Now more than ever, having a well-defined brand identity is how companies stand apart from their competitors and establish themselves within their space. Since there are so many ways customers consume content, every aspect of a brand needs to be intentional and support the overarching brand persona. A well-defined and ownable photographic style is an often overlooked but powerful way to add a unique perspective to a set of products or services. We’re all sick of the cheesy stock photography. So let’s take a look at how brands can approach photography in order to build a more engaging and unique brand.
Product or Service
The first thing to ask yourself is, “What am I selling?” Is it a piece of enterprise software or a politically-driven call-to-action? An artisan ice cream cone or a luxury tour through the amazon rainforest? What you are selling has a dramatic effect on how you should approach shooting it. It will drive whether the images are more instructional and demonstrative or evocative, in order to generate an emotional response. Understanding that balance has a dramatic effect on key decisions like lighting, environment, models, and styling.
Once we’ve established what you’re selling, it’s important to think about who would buy or support it. What do they like? How old are they? What do they do in their spare time? How do they see the world? A compelling photographic style is the most direct way to demonstrate that the product or service fits in with their life and solves their problems. It also demonstrates that the brand itself has a deep understanding of the audience. Truly knowing your audience should have a profound impact on styling, environment, and color. For example, the way you would shoot something intended for a 7-year-old is probably pretty different than the way you would shoot something intended for a technology brand.
The next key consideration is context. Specifically, what step is the consumer at within the marketing funnel? If this is more of an awareness play, taking more of a lifestyle approach and showing the product or service in use can be a great way to approach your project. However, if the consumer is closer to the purchase stage, it’s important to give them an understanding of specifics, features, and functionality. One stage can utilize methods like aspirational environments, stylized lighting schemes, and evocative colors, whereas the other should be much more straight-forward in it’s lighting, angles, and styling. The other aspect of context is thinking through where your images will be seen. If your brand exists primarily on social media, you would probably shoot things a lot differently than if it invested heavily in print. The way people consume content on social media vs. a website vs. a tradeshow is very different. Being intentional about producing imagery that lends itself well to the different mediums will generate better results.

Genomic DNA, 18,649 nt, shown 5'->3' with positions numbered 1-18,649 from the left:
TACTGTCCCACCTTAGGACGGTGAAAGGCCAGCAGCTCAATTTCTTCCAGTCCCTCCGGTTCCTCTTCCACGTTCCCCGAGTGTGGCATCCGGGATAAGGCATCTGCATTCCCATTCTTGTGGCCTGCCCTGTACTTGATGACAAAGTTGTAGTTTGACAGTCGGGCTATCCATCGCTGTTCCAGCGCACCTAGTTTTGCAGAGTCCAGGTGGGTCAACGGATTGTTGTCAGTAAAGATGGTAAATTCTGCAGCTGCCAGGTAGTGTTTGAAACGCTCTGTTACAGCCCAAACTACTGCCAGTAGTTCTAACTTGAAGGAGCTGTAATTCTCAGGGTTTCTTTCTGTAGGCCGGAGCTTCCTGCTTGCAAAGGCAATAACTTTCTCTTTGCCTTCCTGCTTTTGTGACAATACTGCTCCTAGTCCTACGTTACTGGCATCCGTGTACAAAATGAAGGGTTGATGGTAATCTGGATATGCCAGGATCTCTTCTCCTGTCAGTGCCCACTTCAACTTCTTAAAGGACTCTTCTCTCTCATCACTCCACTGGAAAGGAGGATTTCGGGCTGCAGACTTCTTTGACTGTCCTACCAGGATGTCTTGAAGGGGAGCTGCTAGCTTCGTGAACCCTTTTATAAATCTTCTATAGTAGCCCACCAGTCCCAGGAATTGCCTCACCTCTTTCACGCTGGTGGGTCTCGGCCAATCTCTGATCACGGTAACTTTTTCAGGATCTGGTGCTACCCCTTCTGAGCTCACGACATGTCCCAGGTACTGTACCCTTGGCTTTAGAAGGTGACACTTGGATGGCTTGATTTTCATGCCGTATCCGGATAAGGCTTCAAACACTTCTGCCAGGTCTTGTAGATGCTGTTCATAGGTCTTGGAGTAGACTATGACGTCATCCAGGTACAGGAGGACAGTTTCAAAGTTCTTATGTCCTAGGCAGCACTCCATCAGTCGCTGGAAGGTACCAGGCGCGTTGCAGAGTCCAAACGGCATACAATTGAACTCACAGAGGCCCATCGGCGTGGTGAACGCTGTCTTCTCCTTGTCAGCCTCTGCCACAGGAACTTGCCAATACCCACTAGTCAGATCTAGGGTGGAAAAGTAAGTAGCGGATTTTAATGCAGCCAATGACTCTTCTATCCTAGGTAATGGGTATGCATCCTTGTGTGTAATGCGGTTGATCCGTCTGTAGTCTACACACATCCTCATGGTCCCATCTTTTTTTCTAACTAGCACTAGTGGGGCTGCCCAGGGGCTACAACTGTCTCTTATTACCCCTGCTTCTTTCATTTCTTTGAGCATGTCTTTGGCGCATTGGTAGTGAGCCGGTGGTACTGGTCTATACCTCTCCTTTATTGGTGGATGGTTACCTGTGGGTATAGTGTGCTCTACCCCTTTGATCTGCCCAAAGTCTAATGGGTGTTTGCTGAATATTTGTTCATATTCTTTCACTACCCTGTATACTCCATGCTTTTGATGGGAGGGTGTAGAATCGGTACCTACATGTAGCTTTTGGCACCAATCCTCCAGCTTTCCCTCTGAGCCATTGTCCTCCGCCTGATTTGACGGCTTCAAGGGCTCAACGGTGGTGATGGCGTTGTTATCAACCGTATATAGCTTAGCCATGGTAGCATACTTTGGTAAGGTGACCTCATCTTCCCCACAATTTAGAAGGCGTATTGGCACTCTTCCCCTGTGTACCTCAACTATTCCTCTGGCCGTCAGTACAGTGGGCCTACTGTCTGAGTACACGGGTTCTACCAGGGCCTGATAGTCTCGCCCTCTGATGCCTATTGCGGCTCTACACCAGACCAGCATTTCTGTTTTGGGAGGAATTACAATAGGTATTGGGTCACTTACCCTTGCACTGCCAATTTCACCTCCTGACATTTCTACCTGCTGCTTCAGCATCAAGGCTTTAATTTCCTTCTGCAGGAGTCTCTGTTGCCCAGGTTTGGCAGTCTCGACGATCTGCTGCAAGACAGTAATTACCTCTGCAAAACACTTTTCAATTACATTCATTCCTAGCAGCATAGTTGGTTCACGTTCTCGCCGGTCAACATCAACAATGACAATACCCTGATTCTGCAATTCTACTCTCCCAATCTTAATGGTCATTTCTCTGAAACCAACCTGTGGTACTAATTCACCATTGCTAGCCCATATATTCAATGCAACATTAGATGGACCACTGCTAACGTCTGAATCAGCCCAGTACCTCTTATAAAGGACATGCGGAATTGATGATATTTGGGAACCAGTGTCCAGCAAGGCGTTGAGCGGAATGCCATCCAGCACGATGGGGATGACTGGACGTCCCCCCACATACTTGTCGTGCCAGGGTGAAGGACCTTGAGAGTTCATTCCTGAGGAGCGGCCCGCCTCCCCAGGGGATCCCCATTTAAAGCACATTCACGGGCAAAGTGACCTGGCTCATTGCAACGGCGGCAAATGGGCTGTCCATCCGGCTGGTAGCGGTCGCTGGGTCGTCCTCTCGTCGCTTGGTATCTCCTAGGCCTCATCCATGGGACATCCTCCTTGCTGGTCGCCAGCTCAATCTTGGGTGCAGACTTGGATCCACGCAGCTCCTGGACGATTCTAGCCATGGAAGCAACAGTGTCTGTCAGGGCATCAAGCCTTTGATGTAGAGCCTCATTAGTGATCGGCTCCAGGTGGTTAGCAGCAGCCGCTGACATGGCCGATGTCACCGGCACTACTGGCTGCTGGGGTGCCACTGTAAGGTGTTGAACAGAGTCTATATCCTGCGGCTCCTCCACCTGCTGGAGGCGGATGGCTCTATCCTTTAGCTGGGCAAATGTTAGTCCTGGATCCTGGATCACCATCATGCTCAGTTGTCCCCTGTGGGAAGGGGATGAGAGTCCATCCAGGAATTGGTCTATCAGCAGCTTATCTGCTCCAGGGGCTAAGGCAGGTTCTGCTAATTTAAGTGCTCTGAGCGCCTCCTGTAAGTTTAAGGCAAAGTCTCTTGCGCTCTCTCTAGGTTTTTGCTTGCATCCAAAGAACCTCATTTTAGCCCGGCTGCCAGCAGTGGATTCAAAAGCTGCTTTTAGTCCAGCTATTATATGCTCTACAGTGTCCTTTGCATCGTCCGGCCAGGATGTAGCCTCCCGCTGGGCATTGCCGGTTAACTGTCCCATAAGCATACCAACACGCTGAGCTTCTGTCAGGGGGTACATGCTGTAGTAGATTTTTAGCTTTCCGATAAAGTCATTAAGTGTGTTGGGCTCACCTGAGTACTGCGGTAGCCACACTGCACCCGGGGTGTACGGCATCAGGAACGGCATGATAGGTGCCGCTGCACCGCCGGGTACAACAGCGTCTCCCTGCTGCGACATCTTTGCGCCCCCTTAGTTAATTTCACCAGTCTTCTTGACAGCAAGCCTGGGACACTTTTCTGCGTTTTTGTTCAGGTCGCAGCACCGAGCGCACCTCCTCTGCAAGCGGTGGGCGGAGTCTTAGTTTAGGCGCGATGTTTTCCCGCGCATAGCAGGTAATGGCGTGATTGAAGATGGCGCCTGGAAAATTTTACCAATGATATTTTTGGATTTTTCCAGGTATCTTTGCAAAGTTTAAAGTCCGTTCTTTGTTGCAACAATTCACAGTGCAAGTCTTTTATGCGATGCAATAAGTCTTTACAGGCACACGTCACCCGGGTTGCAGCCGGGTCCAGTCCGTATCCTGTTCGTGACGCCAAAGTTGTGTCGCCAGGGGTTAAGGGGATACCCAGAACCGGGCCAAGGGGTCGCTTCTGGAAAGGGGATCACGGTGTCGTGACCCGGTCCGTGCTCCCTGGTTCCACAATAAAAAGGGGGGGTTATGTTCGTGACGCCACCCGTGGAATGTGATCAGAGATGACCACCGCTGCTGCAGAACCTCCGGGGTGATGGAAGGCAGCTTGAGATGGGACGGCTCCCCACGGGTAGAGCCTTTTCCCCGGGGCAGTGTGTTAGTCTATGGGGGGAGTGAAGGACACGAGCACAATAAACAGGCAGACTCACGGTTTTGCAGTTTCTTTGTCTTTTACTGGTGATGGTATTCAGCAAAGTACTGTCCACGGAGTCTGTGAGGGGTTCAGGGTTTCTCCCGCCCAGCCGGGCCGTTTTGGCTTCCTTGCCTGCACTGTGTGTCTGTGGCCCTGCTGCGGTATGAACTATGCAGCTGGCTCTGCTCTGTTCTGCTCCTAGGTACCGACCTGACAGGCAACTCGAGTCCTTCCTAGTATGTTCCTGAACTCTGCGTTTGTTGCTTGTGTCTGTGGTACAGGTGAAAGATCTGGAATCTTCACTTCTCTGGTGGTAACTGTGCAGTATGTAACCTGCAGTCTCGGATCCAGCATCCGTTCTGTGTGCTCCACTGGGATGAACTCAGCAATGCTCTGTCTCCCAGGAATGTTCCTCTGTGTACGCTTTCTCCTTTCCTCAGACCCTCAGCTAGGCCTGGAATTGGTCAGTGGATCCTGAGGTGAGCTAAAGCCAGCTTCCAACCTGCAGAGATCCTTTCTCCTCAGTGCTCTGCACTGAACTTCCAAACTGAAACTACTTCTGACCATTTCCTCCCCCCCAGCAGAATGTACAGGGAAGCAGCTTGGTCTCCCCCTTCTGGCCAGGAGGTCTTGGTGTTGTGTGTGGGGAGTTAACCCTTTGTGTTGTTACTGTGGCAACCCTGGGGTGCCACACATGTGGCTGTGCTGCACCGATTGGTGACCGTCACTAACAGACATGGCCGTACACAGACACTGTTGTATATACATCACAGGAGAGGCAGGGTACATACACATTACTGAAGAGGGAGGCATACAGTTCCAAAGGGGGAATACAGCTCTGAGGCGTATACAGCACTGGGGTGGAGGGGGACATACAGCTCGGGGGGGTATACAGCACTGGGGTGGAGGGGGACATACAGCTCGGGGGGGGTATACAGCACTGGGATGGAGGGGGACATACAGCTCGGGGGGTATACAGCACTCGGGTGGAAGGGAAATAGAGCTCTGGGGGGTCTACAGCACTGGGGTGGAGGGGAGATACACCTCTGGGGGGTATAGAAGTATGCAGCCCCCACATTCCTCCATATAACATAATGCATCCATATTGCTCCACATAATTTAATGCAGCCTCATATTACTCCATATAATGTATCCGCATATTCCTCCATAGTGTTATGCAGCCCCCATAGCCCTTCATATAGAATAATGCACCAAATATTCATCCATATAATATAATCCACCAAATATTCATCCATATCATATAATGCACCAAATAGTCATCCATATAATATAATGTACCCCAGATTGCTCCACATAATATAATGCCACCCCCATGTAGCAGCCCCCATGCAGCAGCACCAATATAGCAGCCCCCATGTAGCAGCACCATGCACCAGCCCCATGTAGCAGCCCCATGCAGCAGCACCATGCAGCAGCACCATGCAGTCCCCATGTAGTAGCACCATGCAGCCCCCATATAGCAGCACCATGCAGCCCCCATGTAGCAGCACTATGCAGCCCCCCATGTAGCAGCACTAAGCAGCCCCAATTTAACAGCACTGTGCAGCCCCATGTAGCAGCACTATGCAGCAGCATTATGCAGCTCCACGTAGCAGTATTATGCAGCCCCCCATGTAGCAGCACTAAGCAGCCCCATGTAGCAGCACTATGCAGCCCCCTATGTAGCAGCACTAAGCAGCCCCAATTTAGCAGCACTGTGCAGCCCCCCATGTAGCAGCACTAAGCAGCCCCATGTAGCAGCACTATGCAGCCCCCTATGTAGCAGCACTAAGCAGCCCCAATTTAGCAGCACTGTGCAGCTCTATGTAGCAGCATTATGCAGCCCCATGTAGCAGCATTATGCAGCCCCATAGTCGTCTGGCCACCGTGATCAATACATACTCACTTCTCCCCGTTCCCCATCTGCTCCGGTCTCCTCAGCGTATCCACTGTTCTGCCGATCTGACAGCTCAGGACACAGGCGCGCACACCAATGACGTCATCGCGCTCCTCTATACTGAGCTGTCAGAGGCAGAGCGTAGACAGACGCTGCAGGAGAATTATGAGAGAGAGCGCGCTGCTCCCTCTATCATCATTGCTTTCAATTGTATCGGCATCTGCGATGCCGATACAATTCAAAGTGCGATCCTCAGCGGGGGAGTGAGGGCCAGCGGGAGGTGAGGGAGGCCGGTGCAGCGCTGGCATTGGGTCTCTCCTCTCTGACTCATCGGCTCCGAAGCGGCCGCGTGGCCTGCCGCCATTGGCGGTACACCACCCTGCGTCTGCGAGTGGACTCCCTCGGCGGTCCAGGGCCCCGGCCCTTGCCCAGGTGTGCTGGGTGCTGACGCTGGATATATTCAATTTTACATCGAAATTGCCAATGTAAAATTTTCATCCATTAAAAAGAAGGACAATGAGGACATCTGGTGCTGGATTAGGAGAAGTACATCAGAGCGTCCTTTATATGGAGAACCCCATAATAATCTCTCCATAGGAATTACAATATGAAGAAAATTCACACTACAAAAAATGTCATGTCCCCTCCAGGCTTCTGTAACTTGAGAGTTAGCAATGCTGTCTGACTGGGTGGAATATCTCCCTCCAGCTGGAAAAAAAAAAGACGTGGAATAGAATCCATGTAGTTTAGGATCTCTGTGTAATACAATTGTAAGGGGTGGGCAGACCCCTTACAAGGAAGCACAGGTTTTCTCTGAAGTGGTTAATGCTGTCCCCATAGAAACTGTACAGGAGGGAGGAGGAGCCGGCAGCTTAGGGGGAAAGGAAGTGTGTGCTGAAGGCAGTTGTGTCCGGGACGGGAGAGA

The last thing to consider (and your designer will thank you for this) is the interaction between photography and design. Think about the visual elements that have been established in the brand guidelines and how that can be incorporated into photography (and the overall photographic style) in order to create photo assets that complement the design elements like color, texture, typography, and composition. If your brand makes financial software, it probably wouldn’t make sense to create provocative imagery that has asymmetrical compositions, grain/blur, or alarming colors like red. But for other brands, that’s the perfect solution.
No one wants their brand to look like all of the others. People expect a higher level of thought behind the visual expression of a brand’s unique product offering or services, and photography plays a major role in that. It helps your brand attract the right customers, create separation from competitors, evoke an emotional response, and demonstrate utility. Every small choice that goes into creating a photograph, such as environment, lighting, styling, models, scale, color, and composition, creates a huge impact on how your product or brand is received.